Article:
The Bass Mint Bros. - Sketches of a Neighborhood (2007)

The Bass Mint Bros.
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When I heard those first notes of the electric organ on "Awakened by a Noon Day Sun" - the opening track of the Bass Mint Bros record Sketches of a Neighborhood - the first name that came to mind was Jack McDuff. Then I heard the fusion of 70s era funk and the jazz improv licks on "The Corner Store" and "2 Cheese Slices and a Drink" and it brought back memories of that electrified jazz made by people such as Herbie Hancock on tracks like "Chameleon," that first turned me on to jazz. I hadn't even looked at the promotional materials that Chris provided with the copy of the CD that he sent me. I read the liner notes and saw phrases like "jazz-funky-soul," and I also saw Hancock's name. Sure, the writer chose Jimmy Smith instead of "Brother" Jack McDuff as the electric organ player, but that's alright.

When I heard those first notes of the electric organ on "Awakened by a Noon Day Sun" - the opening track of the Bass Mint Bros record Sketches of a Neighborhood - the first name that came to mind was Jack McDuff. Then I heard the fusion of 70s era funk and the jazz improv licks on "The Corner Store" and "2 Cheese Slices and a Drink" and it brought back memories of that electrified jazz made by people such as Herbie Hancock on tracks like "Chameleon," that first turned me on to jazz. I hadn't even looked at the promotional materials that Chris provided with the copy of the CD that he sent me. I read the liner notes and saw phrases like "jazz-funky-soul," and I also saw Hancock's name. Sure, the writer chose Jimmy Smith instead of "Brother" Jack McDuff as the electric organ player, but that's alright. I felt good knowing that I see The Bass Mint Bros as they want to be seen - as a group looking to liberate amplified jazz from the elevator music box of so much contemporary jazz.

The Bass Mint Bros strive to do two things with Sketches of a Neighborhood. While one objective is decidedly retro, the other is thoroughly modern. First, the trio of Yusef Bey (drums, percussion, keyboards and electronic percussion), Barry Hughes (upright and electric bass and guitar) and Mwalim (Hammond Organ, piano and keyboard) create Sketches of a Neighborhood as a concept album - a form that saw its heyday in the 1960s and 70s. The album's modernity comes from the trio's ability to fuse modern techniques commonly associated with hip hop such as programmed drums and samples with their jazz. The group's effectiveness in this fusion is illustrated by the fact that it is often hard to distinguish between the "real" instruments and the programmed stuff.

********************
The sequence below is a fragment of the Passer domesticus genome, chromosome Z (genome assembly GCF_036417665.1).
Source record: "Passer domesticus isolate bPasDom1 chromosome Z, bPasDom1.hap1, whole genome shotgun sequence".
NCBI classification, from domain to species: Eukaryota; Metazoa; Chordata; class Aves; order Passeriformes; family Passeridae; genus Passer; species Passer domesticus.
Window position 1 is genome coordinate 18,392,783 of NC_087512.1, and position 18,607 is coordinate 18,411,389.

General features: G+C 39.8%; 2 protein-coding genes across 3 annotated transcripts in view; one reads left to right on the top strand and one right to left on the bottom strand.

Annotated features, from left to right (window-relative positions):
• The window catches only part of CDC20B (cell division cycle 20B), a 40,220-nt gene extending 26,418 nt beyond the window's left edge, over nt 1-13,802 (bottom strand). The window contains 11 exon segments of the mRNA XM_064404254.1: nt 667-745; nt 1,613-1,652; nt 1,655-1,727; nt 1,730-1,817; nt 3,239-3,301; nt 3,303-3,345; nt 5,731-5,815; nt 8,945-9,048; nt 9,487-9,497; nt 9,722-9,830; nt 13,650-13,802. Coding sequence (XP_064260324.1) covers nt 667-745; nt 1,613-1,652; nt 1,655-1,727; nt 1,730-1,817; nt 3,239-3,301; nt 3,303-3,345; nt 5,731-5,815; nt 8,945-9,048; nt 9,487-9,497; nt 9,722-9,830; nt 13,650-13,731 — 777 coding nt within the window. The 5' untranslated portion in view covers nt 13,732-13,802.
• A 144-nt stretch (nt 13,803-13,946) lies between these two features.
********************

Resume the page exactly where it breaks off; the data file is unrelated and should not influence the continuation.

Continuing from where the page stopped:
The concept represented in Sketches of a Neighborhood is a community - place, location, spot on a map - as a living organism. The record tells the story of how musicians relate to that place on a map, and how that place on the map relates to the musicians. The title of the first track, "Awakened by a Noon Day Sun," ought to be a dead giveaway that we're talking about people who don't work "normal" hours. The interplay between the organ and the funky bass gives the listener the impression of a man trying to stir himself after a long night. The organ seems to be saying "get up," while the bass responds "five more minutes!"

Although all but one song on Sketches of a Neighborhood is an instrumental, each song adopts the attitude hinted at by the title. In "The Corner Store," which is the album's second track, the electric organ, bass, programmed drums and piano move in and out. In this way, the instruments become a metaphor for the activity one might find in a neighborhood store.

Sacred and carnal often occupy the same space in a neighborhood, and the same is true with the musical community created by the Bass Mint Bros. The organ playing and hand claps featured so prominently on "A Store Front Bibel Study" gives listeners a feel for the kind of sounds that might come out of a storefront Pentecostal church on a Friday night during testimony service, while "Behind the Black Door Til 3 AM" and "Let Me Tease It" give a funky and sensual voice to the kind of testifying that taking place long after the saints have gone marching home. The up-tempo "Behind the Black Door Til 3 AM," almost invites revelers to pump it up on the dance floor, while "Let Me Tease It" is a straight-up blue light slow jam. "The Windsong," with it's organ mixed in with a breezy keyboard and Bey's light touch on the percussion is the kind of song a brother might want playing if he's convinced the object of his desire to come over.

On Sketches of a Neighborhood, the Bass Mint Bros shows that music, like pictures, can be worth a thousand words. Their music is as diverse - and as similar - as a musician's flat, a corner store, a Pentecostal church and a juke joint. Their music is also just as interesting.

By Howard Dukes

 
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